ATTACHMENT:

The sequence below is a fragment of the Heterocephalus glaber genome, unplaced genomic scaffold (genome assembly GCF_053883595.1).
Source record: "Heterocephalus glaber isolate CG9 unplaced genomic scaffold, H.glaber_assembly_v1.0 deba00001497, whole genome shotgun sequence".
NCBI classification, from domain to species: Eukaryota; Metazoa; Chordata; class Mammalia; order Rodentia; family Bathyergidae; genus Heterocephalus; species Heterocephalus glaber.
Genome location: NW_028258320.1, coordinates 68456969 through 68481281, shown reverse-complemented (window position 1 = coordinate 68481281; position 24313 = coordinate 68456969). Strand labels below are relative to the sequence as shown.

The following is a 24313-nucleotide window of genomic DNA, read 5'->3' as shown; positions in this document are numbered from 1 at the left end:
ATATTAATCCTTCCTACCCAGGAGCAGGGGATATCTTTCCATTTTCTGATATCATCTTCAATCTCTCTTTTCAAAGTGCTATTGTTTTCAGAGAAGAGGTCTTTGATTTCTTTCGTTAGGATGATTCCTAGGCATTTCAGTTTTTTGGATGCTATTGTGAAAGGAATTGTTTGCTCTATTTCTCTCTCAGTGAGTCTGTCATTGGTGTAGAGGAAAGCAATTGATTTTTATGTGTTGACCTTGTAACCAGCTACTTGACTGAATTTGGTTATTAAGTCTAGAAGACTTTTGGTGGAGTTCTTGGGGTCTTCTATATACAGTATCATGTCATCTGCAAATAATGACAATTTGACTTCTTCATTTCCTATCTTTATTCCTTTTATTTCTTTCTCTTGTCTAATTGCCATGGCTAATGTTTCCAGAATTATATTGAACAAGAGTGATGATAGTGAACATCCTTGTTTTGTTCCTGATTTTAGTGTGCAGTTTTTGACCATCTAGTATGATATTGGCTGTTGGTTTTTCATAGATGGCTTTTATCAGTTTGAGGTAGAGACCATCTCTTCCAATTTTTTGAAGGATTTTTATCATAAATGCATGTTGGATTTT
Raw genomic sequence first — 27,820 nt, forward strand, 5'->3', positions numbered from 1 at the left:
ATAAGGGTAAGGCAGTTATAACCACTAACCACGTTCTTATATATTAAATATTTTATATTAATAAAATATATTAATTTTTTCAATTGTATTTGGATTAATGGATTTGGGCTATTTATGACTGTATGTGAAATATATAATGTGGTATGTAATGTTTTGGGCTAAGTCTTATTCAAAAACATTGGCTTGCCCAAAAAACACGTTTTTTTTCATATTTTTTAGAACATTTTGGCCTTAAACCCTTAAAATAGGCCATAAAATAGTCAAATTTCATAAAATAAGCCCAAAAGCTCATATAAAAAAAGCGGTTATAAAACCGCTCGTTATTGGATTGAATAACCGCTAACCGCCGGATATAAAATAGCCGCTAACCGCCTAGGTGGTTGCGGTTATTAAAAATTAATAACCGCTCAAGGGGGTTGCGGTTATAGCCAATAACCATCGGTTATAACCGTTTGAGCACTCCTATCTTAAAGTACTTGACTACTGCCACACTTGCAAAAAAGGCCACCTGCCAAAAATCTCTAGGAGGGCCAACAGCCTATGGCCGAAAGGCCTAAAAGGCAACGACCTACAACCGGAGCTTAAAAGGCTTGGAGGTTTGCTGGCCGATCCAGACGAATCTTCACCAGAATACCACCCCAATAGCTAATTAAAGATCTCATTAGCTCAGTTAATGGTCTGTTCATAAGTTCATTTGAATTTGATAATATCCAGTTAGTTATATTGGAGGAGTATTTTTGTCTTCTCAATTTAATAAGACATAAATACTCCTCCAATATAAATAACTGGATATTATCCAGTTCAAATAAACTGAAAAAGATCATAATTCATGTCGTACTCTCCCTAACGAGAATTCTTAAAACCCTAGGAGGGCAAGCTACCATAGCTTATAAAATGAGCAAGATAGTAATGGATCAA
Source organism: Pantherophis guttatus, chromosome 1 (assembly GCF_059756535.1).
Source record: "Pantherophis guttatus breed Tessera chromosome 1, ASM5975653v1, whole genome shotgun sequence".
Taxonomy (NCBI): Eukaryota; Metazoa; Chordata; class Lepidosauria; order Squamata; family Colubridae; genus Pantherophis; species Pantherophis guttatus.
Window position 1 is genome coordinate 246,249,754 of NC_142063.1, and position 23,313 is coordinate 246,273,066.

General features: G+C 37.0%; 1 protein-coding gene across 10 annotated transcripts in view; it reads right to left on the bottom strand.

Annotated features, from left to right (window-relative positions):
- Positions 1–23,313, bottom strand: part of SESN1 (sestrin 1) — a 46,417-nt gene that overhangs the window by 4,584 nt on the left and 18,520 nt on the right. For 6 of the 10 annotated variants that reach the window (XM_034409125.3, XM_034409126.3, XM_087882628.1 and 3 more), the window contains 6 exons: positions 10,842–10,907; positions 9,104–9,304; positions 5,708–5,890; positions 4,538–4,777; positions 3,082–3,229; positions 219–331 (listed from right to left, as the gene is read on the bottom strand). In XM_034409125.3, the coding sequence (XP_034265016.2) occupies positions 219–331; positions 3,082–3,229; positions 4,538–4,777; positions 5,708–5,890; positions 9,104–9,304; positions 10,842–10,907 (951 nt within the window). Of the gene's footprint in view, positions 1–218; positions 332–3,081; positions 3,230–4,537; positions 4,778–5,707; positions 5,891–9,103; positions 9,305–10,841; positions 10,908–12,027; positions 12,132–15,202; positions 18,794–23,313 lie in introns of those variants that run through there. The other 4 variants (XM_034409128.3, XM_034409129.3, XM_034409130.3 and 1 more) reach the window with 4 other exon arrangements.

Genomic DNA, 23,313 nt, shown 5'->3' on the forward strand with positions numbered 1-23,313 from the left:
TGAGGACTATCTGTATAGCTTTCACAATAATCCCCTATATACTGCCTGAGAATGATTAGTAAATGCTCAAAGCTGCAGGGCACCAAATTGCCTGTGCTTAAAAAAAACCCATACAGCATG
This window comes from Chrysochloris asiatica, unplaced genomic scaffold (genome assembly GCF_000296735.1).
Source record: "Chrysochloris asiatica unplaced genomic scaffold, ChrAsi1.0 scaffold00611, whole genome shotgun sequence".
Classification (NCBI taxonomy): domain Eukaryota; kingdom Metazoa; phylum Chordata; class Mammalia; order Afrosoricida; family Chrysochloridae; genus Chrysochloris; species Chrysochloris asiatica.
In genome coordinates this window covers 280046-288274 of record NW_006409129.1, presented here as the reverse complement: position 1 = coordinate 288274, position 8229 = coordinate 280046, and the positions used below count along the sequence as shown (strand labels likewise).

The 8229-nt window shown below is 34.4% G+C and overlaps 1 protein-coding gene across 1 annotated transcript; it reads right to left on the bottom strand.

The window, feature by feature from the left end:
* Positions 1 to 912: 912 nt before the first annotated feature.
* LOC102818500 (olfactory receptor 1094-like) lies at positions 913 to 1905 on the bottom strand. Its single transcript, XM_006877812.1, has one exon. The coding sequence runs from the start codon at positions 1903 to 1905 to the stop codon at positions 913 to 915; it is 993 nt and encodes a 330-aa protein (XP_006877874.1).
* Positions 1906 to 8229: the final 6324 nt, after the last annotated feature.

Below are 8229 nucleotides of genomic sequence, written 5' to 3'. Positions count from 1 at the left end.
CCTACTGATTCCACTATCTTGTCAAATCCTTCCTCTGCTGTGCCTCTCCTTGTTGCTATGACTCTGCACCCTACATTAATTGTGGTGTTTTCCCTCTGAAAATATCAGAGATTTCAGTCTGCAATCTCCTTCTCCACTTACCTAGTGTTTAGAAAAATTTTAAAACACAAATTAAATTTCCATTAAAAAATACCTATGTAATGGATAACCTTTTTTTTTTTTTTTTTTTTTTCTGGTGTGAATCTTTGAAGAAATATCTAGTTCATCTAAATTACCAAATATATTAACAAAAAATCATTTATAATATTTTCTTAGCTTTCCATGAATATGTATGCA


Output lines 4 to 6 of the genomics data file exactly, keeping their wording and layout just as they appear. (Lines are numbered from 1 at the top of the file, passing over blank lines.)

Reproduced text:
Genome location: NW_028258320.1, coordinates 68456969 through 68481281, shown reverse-complemented (window position 1 = coordinate 68481281; position 24313 = coordinate 68456969). Strand labels below are relative to the sequence as shown.

The following is a 24313-nucleotide window of genomic DNA, read 5'->3' as shown; positions in this document are numbered from 1 at the left end:
ATATTAATCCTTCCTACCCAGGAGCAGGGGATATCTTTCCATTTTCTGATATCATCTTCAATCTCTCTTTTCAAAGTGCTATTGTTTTCAGAGAAGAGGTCTTTGATTTCTTTCGTTAGGATGATTCCTAGGCATTTCAGTTTTTTGGATGCTATTGTGAAAGGAATTGTTTGCTCTATTTCTCTCTCAGTGAGTCTGTCATTGGTGTAGAGGAAAGCAATTGATTTTTATGTGTTGACCTTGTAACCAGCTACTTGACTGAATTTGGTTATTAAGTCTAGAAGACTTTTGGTGGAGTTCTTGGGGTCTTCTATATACAGTATCATGTCATCTGCAAATAATGACAATTTGACTTCTTCATTTCCTATCTTTATTCCTTTTATTTCTTTCTCTTGTCTAATTGCCATGGCTAATGTTTCCAGAATTATATTGAACAAGAGTGATGATAGTGAACATCCTTGTTTTGTTCCTGATTTTAGTGTGCAGTTTTTGACCATCTAGTATGATATTGGCTGTTGGTTTTTCATAGATGGCTTTTATCAGTTTGAGGTAGAGACCATCTCTTCCAATTTTTTGAAGGATTTTTATCATAAATGCATGTTGGATTTT